In 2005, Hagar continued to play with The Waboritas as he toured the Atlantic coast and the Midwest and added ex-Van Halen bass player Michael Anthony, calling the band Los Tres Gusanos (The Three Worms). In August of that year, Hagar went on another mini-tour starting at DTE Energy Music Theatre in Clarkston, Michigan and then hitting the southwest before finishing at his own Cabo Wabo Cantina. Hagar's 2006 tour with The Waboritas also included a segment with Michael Anthony playing as a band called The Other Half (a reference to Sammy and Michael being the half of Van Halen that was not Van Halen by name) for a set of songs in the middle of the show, including both Hagar- and Roth-era tunes. The band also invited Kid Rock on stage at DTE Energy Theatre for a couple of songs, including covers of Led Zeppelin's "Rock and Roll" and The Beastie Boys' "You Gotta Fight For Your Right (To Party)". Hagar also released an album and DVD called "Livin' It Up! In St. Louis" with the Wabos on July 25, 2006. Sammy has a longstanding and strong relationship with St. Louis. Often in concerts, Sammy can be seen wearing a red St. Louis Cardinals cap. Sammy has said that he credits St. Louis fans and the longtime rock radio station KSHE in St. Louis with helping to launch his professional career.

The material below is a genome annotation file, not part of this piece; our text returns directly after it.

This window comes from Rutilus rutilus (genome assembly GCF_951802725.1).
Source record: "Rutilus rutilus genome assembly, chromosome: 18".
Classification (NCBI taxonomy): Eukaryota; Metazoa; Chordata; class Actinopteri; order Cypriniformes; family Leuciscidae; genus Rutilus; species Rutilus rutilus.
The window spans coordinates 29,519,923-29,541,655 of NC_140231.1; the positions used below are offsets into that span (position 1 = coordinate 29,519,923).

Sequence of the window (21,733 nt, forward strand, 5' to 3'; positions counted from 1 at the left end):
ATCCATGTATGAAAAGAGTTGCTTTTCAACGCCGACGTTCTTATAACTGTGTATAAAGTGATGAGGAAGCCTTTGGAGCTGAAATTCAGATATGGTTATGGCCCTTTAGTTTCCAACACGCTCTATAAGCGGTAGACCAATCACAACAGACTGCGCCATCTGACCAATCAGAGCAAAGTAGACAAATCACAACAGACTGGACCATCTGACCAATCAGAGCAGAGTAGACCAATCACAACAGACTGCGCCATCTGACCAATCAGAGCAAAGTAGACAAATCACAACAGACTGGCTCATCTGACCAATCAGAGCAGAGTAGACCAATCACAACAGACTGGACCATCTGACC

sammy_hagar_chickenfootChickenfoot (2008 - present)
Hagar is currently developing a side project called "Chickenfoot" with Michael Anthony, Red Hot Chili Peppers drummer Chad Smith and guitar virtuoso Joe Satriani. Their self-titled debut album was released in June 2009. Hagar has said the band have a Led Zeppelin feel to them, even making direct comparisons to the band, but later redacted the comment stating he was drunk at the time. Hagar also released new solo singles entitled "Open" and "I'm on a Roll" via digital providers. The band played June 5th on The Tonight Show with Conan O'Brien, the last day of O'Brien's first week as host of the show.

Courtesy of wikipedia.org and Hair Band Rock - 80's Rock